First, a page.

Sunday, August 30, 2009

Philosophies of men

Not infrequently at church, the "philosophies of men" I think get a bad rap. I can't count how many times I've heard someone say we will be led astray by the philosophies of men, either implying or directly connecting the philosophies of men with science. Which is a little hard to take, especially as a scientist.

The scientific method--the trying to disprove theories instead of proving them--is really an attempt to avoid succumbing to the philosophies of men. Not that it always works, but that requirement, that we ask what would prove a theory wrong, not what would prove it right, is the antithesis of the way most human philosophies are formed. People are not naturally critical of their beliefs (which is why even the scientific method doesn't always prevent acceptance of theories that are later proven incorrect).

Religion encourages faith, the belief in things that are not seen, but are real, but also un-provable. It's rather difficult to prove, or even disprove, something that can't be tested (like faith, religion, God), which means, whether you like it or not, faith leaves you far more open to blind acceptance of what turn out to be philosophies of men than a more critical mindset would. Probably because I'm a scientist and, I suspect, possess a viewpoint more characteristic of an outsider than an insider, but I hear a fair amount preached over the pulpit that sounds like a philosophy of men--like something that depends strongly on the culture or background or age or gender of the one doing the preaching.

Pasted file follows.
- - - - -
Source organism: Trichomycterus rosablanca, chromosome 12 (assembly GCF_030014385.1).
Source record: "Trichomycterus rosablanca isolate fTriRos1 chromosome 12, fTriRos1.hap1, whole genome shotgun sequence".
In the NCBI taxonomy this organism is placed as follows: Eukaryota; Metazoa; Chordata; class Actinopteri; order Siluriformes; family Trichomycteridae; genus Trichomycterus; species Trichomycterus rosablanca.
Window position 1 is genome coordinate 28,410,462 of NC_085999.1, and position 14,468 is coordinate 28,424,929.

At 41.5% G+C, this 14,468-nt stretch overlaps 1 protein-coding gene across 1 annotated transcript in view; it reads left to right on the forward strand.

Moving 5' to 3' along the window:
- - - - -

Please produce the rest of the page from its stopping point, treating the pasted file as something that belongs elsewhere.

Which leaves a predicament: I know there is good in religion, and not just in my own, but in all religion focused on improving the individual and the community in which it acts. How does one critically decide which beliefs, philosophies, and paradigms are truly eternal in nature? I do believe eternal truths exist, and I believe my particular religion is privy to many that are cast aside by others, but I don't really know that. I don't really know what I'm taught, and what I'm teaching my child are really things of God, or if they're just a set of successful memes that somehow produce some reproductive or cultural advantage.

But I suppose that is the point of faith.

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